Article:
Upfront, I need to state that there are a few misconceptions about Velociraptors because the fossils we have indicate the dinosaur was no bigger than a turkey and most likely were covered in feathers. 

Nevertheless, for our discussion about the smartest hunters, they are important to consider since they did have a level of intelligence and most likely were excellent predators and hunters.

Velociraptors existed in what is now present-day Mongolia. During the late Cretaceous, Mongolia was not a desert, but rather it was covered in forests and streams.

It was a bird-like dinosaur, and its length measured 6 feet long (2.1 meters) and weighed 33 lbs (15kg). The Velociraptor was a Dromaeosaurid. Like its relatives, it had the toe claw which it could use as it hunted.

One of the most recognized fossils was the “fighting dinosaurs” fossil in which the Velociraptor and Protoceratops were found fossilized in combat. Fossil evidence shows that the Velociraptor used its toe claw during hunting as it was frozen in time on the Protoceratop’s neck. 

As a hunter, the Velociraptor was quick, had razor-sharp teeth for catching smaller prey and three-clawed arms to help subdue them. It had an EQ of 5.8 because it was a Dromaeosaurid. The “fighting dinosaurs” fossil indicates that it hunted small dinosaurs and small reptiles living in the prehistoric Mongolian habitat. 

Troodon -The Smartest Dinosaur Hunter

Troodon Formosus

Troodon formosus is a small coelurosaurian dinosaur, roughly about 6 feet, with very long, slender limbs. It is most famous for having a larger brain ratio than other dinosaurs and living reptiles, thus regarded as the smartest dinosaur. It had large, big eyes granting it good vision even at night time like that of an owl, and could rotate its lower arm to grasp objects using its three-fingered hand.

Compared to other Theropods, its teeth weren’t so great for biting into flesh and bones, which is why the idea of Troodon being a plant-based eater was considered at first. 

However, due to its raptorial claws and high-developed senses, scientists deduced that Troodons are omnivores and prey on smaller mammals such as birds, fish, snakes, or herbivorous dinosaurs, that can be easily taken down without a fuss.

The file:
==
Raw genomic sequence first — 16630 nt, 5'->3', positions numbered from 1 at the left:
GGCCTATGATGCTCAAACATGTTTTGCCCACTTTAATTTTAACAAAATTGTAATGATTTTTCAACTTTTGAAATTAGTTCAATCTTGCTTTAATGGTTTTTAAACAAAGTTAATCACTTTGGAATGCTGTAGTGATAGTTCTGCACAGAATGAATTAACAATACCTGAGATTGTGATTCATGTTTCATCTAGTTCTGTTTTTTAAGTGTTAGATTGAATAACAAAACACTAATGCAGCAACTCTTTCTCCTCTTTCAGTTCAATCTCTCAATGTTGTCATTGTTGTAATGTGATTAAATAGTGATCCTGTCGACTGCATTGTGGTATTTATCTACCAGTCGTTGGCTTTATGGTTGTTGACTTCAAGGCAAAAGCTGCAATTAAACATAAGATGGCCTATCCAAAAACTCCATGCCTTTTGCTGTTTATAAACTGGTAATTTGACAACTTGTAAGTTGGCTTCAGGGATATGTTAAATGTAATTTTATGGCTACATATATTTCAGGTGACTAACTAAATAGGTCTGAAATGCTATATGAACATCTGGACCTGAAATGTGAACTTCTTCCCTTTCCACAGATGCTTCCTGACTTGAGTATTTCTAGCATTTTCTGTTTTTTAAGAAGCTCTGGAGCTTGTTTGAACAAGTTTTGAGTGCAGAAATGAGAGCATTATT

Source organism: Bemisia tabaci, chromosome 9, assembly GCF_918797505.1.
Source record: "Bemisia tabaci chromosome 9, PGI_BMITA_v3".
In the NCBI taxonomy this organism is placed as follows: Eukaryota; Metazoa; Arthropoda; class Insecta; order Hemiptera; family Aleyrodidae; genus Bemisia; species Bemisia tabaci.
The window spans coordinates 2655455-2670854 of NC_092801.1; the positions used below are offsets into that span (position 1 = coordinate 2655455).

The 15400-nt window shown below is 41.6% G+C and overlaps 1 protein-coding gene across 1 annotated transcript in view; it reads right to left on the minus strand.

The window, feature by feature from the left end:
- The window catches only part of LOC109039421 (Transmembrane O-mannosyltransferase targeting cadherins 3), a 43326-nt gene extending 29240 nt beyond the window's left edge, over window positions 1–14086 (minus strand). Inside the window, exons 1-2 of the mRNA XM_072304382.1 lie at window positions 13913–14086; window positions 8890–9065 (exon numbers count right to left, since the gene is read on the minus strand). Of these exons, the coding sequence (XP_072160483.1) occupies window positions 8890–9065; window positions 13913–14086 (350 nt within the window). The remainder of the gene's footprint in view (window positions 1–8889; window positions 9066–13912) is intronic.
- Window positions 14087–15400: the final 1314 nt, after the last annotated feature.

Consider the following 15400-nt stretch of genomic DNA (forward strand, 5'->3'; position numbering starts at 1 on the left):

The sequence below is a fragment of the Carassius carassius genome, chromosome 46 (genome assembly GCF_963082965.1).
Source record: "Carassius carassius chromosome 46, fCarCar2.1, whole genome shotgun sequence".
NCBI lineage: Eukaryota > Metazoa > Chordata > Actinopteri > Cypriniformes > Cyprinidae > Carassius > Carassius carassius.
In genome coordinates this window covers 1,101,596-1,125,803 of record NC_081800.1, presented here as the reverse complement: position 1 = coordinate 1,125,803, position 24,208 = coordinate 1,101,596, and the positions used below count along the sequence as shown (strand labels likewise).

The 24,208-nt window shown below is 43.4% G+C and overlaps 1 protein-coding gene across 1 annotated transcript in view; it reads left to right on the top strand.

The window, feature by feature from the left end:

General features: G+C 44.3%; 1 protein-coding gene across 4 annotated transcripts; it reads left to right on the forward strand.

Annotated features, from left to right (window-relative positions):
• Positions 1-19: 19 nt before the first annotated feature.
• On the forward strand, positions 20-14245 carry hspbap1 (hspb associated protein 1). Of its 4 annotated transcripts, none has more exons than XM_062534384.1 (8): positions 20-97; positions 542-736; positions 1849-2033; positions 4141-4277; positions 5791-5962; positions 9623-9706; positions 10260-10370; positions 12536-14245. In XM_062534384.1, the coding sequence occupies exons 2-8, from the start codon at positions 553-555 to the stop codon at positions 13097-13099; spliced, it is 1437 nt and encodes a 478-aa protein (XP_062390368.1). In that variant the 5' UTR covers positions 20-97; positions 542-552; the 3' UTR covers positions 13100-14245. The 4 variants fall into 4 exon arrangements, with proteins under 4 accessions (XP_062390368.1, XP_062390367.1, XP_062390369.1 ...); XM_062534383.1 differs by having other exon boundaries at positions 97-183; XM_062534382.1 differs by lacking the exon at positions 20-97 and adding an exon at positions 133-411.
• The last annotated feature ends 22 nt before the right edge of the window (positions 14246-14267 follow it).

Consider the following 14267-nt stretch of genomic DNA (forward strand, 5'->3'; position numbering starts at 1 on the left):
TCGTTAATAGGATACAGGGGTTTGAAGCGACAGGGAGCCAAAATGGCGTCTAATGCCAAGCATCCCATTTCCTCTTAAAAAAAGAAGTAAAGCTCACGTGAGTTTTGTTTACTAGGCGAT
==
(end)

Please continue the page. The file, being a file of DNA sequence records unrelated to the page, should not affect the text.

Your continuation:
On the EQ scale, the Troodontids rank the highest. Considering all the physical attributes and adding dinosaur intelligence to that equation, Troodon matches as the most adept hunter because it has the best features of dinosaurs combined. 

Its agility allows it to sneak against predators, or even run away from it; its sickle-claw can be used to bury on a prey’s hide until it bleeds to death. Most likely, it could also outsmart prey by trapping them or considering their next move.

Because of its relatively large brain and EQ, it is smart enough to distinguish its dinosaur battles, making it more adaptable to the situation and environment it’s in. It is said that Troodons actually gain knowledge through trial and error of their attacks. (Source)

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Related Dinosaur Articles You Might Also Be Interested In:
Did Dinosaurs Have Two Brains? The Smartest Dinosaurs Listed!
The Most Terrifying Dinosaurs – A List of 13 (with Scenarios!)
7 Surprising Facts About Sue The Dinosaur- Most Complete T-Rex Fossil
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Comparing the Top Hunters: Brawn vs. Brain

Comparing the prowess of different dinosaur hunters can be done by looking at the EQ and the advantages the predator had when hunting prey. Also, looking at the prey type, whether larger or smaller, weaponized or with armor, gives a better indication of the predators’ skill.